Miss Gomez and the Brethren
I really hate when that happens.
If you’ve visited before, there’s a good chance you’ve encountered me in my befuddlement. Almost always, the cause is a work of fiction. I always say it’s important to confront one’s limitations, but still.
This time I assumed I’d be on safe ground. After all, this wouldn’t be my first encounter with William Trevor, the Anglo-Irish writer. I’d read ‘Nights at the Alexandra,‘ which I recall as rich and profound. And I’d read what I always refer to as the serial killer novel, ‘Felicia’s Journey.‘ That latter title plays into the story of my engagement, a tale for another day.
So I had reason to be optimistic. I’d just forgotten that optimism crushes some men’s souls.
“Tender, passionate and very funny,” says the review quote on the cover, courtesy of The Times (of London). I completely missed two of those adjectives. Trevor is always tender with his characters, conveying great sympathy through small detail. I just muffed the passion and humor.
We first meet Miss Gomez as an orphan girl on the cusp of adolescence. The only survivor of a horrific fire–so horrific it is one of those incidents that has earned the distinction of acting as it own shorthand, like Pearl Harbor–she is living at Miss Arbuthnot’s orphanage, excuse me, school, where she stubbornly refuses to get along with the prescribed program.
Despite that exotic surname Miss Gomez is Jamaican. The novel, I believe, is more or less contemporaneous so much of it takes place in the days just after Jamaica‘s independence. Miss Gomez finds herself, as so many others in the diaspora, in London.
She has taken herself there to escape. Miss Arbuthnot’s school is run on a decidedly pre-modern set of principles and Miss Gomez isn’t inclined to accept that. Her departure and subsequent move across the Atlantic are as much flight and escape as immigration. So is it always.
So begins Miss Gomez’s immigrant experience which should not be understood in the sociological sense. At the start it’s a small tale, or rather a tale of small details as she makes her way in an alien world.
It’s also a tale that appears headed for the gutter, or at least that general vicinity. Miss Gomez takes various jobs until, working retail, she’s recruited to earn her living in an easier way. That would entail, as my British friends say, doffing her kit. From there it’s a small step, as it so often is, to making her living on her back.
And then, just as I was wondering if this was going to be a morality tale, fate struck. Or, rather, an advert in the newspaper struck Miss Gomez: “Make Friends in London,” screams the headine. She can’t shake it and so she begins a correspondence with a mail order church that, conveniently, calls Jamaica home.
It must be providential, mustn’t it? The Lord speaks in mysterious ways so why wouldn’t he choose a small space ad buried in a fish wrapper? There is, after all, no such thing as coincidence so it must be fated that Miss Gomez read it, right?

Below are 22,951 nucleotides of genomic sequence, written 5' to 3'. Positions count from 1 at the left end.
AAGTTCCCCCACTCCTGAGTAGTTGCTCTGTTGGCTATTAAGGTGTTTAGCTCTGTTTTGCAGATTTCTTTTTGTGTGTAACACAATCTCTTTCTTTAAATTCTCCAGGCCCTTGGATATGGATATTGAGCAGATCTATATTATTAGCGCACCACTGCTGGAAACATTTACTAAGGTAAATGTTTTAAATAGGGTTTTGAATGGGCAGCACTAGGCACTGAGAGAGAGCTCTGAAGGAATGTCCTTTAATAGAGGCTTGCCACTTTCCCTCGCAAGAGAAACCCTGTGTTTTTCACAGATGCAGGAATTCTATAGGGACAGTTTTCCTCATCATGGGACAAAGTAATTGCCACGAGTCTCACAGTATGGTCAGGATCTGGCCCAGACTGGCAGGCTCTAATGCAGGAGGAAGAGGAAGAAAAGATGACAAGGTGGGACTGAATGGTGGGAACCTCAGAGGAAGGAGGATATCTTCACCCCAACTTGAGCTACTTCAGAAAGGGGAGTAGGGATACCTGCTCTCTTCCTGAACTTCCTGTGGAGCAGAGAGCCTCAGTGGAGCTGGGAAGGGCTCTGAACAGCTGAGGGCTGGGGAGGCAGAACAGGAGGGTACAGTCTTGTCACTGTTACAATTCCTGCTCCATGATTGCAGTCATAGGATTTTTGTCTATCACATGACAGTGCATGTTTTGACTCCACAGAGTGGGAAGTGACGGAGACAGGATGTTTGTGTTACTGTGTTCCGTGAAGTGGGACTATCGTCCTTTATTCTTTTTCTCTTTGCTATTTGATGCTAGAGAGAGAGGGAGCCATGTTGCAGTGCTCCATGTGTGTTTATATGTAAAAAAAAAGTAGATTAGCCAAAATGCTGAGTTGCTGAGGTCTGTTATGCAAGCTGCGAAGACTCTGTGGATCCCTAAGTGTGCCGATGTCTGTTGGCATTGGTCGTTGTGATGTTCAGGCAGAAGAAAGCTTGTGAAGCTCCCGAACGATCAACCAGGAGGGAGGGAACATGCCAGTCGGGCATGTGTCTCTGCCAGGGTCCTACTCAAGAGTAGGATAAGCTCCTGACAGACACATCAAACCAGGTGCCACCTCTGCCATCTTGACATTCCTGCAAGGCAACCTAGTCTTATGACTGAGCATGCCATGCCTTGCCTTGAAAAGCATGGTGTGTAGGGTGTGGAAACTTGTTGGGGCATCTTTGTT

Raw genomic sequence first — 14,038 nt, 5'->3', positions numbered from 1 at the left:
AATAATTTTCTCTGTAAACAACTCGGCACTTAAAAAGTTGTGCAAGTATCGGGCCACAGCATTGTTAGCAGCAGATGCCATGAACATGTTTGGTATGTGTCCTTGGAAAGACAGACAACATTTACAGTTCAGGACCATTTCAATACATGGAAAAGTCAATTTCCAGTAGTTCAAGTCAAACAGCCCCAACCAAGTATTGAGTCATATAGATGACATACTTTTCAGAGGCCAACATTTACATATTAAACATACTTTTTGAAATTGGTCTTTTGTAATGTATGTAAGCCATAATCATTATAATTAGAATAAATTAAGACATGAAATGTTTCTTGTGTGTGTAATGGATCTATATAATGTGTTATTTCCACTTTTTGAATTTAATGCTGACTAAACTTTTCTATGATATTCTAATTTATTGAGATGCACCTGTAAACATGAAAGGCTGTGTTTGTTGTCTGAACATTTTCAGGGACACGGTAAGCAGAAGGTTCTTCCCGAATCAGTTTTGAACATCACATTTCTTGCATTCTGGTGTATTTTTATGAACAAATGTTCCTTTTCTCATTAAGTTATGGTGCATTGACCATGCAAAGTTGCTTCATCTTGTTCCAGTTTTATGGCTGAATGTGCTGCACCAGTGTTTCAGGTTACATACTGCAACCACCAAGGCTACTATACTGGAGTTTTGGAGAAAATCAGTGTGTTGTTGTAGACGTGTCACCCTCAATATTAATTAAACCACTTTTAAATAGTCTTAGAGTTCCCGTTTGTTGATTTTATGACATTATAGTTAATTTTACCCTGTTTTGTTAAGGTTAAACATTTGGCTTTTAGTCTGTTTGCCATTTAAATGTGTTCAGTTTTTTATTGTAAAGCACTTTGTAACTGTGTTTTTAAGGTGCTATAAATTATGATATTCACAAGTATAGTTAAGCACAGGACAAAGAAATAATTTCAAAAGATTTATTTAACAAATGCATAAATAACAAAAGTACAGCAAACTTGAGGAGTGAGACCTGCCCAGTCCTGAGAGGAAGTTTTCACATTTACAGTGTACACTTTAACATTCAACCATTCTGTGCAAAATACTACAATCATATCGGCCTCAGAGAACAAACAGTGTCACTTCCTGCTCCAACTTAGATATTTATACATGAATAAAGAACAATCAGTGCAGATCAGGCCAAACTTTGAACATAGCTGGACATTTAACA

Trevor is not that blunt and I feel I’m not being fair. Miss Gomez is alone, visibly different, in a foreign land, earning her keep in the oldest profession. It would be unfair to render judgement on why she reads and responds to the ad.
It is fair, though, to note it upends her life. It’s out of the cat house and off to find the place the Lord has chosen for her to help do his work. And she finds it in Crow Street, a wasteland of post-War urban development, reduced to two standing businesses: a pet shop and a pub, the latter kept open to service the laborers dismantling what must have been a thriving neighborhood in the name of urban redevelopment. Our heroine is certain this is the place.
Miss Gomez, by force of personality, gets the pet shop owner, Mrs. Bassett, to let her a room in exchange for cleaning services. She also manages to get the pub manager’s wife to hire her as the cleaning lady. So settled, she takes up a routine of cleaning, writing long daily letters to the Church in Jamaica, advising them of the progress of her work trying to convert the heathen.
The heathen are as motley a crew as you’ll ever meet, terribly typically English. The pet shop owner is an aged widow; she’d married the shop owner who was considerably older than she at an early age and has spent her life on Crow Street. More accurately, she’ll also spend what’s left of her life on Crow Street.
The pub manager is fixated on Alsatians (German Shepherds here in the States), their teen-ager daughter on boys and escape. Well, one boy who is a lodger at the pub and who works at the pet shop. He is an Irish immigrant who has done time for peeping in the ladies locker room windows at a badminton club. A trunkful of his mother’s clothes is tucked away beneath his bed.
Another lodger, a hard-of-hearing retiree who lost two sons in the War wanders around like the Major from Fawlty Towers. And then there’s the pub owner’s wife, a souse who immerses herself in romance novels, and cocktails of gin and peppermint schnapps, to the point where plots intrude on reality. She’s caught the eye of one of the laborers, something which has happened before.
All of this figures together and comes crashing down in an almost Orton-like denouement replete with a cartoon detective. I’d say that ends it but it doesn’t because all prodigals must, eventually, return home.
Maybe that’s the point. The less-than-a-dozen residents of Crow Street are seeing the physical aspects of their lives torn apart right in front of them. So what was once a neighborhood is now a collection of individuals held together by the flimsiest of threads.
I always say reality is the most fragile of constructs.